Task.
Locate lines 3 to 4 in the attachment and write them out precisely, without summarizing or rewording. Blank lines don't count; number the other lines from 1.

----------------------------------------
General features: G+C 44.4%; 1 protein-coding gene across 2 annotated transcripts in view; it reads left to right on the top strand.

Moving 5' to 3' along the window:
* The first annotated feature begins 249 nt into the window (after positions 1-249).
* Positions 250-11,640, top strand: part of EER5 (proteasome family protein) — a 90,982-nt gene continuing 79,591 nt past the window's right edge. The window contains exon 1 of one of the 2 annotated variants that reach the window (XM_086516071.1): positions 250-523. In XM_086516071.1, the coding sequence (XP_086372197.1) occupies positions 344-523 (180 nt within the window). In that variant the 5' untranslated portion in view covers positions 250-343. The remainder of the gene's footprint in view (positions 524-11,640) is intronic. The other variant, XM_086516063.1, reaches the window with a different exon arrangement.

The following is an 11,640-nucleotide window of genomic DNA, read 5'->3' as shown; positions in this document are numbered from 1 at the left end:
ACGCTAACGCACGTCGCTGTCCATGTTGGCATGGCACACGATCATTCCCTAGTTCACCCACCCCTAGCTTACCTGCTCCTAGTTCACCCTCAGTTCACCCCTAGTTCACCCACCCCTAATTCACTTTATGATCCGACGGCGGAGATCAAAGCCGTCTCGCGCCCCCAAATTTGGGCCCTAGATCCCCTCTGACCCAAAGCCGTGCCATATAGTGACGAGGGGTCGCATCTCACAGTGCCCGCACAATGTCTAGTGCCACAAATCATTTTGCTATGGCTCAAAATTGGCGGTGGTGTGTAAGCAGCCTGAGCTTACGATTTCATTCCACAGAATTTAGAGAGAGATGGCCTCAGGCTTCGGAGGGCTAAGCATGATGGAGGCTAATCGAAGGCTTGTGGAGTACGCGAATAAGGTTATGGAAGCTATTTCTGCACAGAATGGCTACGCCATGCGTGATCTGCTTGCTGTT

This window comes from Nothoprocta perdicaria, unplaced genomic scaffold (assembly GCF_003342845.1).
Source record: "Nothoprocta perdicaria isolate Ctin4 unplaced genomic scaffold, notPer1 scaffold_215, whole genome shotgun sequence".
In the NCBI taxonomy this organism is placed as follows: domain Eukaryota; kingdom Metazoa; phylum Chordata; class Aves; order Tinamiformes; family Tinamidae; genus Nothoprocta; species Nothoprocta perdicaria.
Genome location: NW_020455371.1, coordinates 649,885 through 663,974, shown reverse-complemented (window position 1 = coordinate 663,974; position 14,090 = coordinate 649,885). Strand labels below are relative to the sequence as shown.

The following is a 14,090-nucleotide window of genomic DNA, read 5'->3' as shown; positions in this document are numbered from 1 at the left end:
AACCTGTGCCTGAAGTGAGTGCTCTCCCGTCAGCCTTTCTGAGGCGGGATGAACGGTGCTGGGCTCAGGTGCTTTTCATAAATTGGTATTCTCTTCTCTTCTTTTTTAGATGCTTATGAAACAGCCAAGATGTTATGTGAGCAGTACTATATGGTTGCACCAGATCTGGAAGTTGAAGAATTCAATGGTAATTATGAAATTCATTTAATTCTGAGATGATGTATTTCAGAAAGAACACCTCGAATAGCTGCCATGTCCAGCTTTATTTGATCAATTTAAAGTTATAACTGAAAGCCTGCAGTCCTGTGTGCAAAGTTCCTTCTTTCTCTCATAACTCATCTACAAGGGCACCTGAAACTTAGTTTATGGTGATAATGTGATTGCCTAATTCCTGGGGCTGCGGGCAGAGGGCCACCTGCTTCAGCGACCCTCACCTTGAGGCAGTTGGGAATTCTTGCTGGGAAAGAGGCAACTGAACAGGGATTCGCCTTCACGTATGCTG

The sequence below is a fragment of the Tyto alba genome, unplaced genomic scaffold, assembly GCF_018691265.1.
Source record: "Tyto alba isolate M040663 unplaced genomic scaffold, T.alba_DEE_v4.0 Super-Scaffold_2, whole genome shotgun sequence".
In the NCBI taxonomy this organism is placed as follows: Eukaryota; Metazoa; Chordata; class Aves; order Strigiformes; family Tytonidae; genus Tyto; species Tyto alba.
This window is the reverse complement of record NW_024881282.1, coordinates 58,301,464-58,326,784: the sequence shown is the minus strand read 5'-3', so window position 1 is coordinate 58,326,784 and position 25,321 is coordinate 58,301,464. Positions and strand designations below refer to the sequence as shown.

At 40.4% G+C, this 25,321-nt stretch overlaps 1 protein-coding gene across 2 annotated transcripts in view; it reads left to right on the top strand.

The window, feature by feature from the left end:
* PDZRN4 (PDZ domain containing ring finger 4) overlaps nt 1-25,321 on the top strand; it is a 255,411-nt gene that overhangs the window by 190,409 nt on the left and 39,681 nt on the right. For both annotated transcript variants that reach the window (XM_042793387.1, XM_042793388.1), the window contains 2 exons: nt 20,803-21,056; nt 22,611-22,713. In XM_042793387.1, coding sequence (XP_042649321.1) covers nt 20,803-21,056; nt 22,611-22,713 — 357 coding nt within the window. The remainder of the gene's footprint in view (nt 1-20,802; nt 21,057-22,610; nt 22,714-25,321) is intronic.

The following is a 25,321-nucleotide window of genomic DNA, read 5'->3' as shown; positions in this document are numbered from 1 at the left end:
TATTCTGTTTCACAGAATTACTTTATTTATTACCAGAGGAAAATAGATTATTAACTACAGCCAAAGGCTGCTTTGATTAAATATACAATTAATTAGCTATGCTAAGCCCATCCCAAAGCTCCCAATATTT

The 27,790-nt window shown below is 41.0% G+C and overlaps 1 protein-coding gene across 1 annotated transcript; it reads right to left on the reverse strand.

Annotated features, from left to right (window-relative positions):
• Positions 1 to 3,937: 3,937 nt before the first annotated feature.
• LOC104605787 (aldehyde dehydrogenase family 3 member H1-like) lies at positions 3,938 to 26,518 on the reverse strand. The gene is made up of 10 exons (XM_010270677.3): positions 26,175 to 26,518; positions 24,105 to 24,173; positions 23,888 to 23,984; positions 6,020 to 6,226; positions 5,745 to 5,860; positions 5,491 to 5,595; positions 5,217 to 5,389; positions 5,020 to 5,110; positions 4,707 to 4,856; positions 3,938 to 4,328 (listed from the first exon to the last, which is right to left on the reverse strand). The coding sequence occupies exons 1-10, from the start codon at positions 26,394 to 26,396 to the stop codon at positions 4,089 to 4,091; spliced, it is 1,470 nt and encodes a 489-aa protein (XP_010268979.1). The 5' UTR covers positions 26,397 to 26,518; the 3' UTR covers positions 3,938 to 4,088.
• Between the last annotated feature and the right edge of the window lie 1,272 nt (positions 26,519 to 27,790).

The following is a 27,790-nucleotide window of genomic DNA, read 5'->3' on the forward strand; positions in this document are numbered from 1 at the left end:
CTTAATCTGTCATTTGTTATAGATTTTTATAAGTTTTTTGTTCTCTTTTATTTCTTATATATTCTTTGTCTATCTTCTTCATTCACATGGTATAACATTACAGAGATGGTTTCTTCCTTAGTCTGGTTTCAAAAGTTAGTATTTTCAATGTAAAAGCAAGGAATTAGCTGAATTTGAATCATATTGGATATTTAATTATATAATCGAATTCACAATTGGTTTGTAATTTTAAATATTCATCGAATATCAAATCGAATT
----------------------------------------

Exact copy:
* The first annotated feature begins 249 nt into the window (after positions 1-249).
* Positions 250-11,640, top strand: part of EER5 (proteasome family protein) — a 90,982-nt gene continuing 79,591 nt past the window's right edge. The window contains exon 1 of one of the 2 annotated variants that reach the window (XM_086516071.1): positions 250-523. In XM_086516071.1, the coding sequence (XP_086372197.1) occupies positions 344-523 (180 nt within the window). In that variant the 5' untranslated portion in view covers positions 250-343. The remainder of the gene's footprint in view (positions 524-11,640) is intronic. The other variant, XM_086516063.1, reaches the window with a different exon arrangement.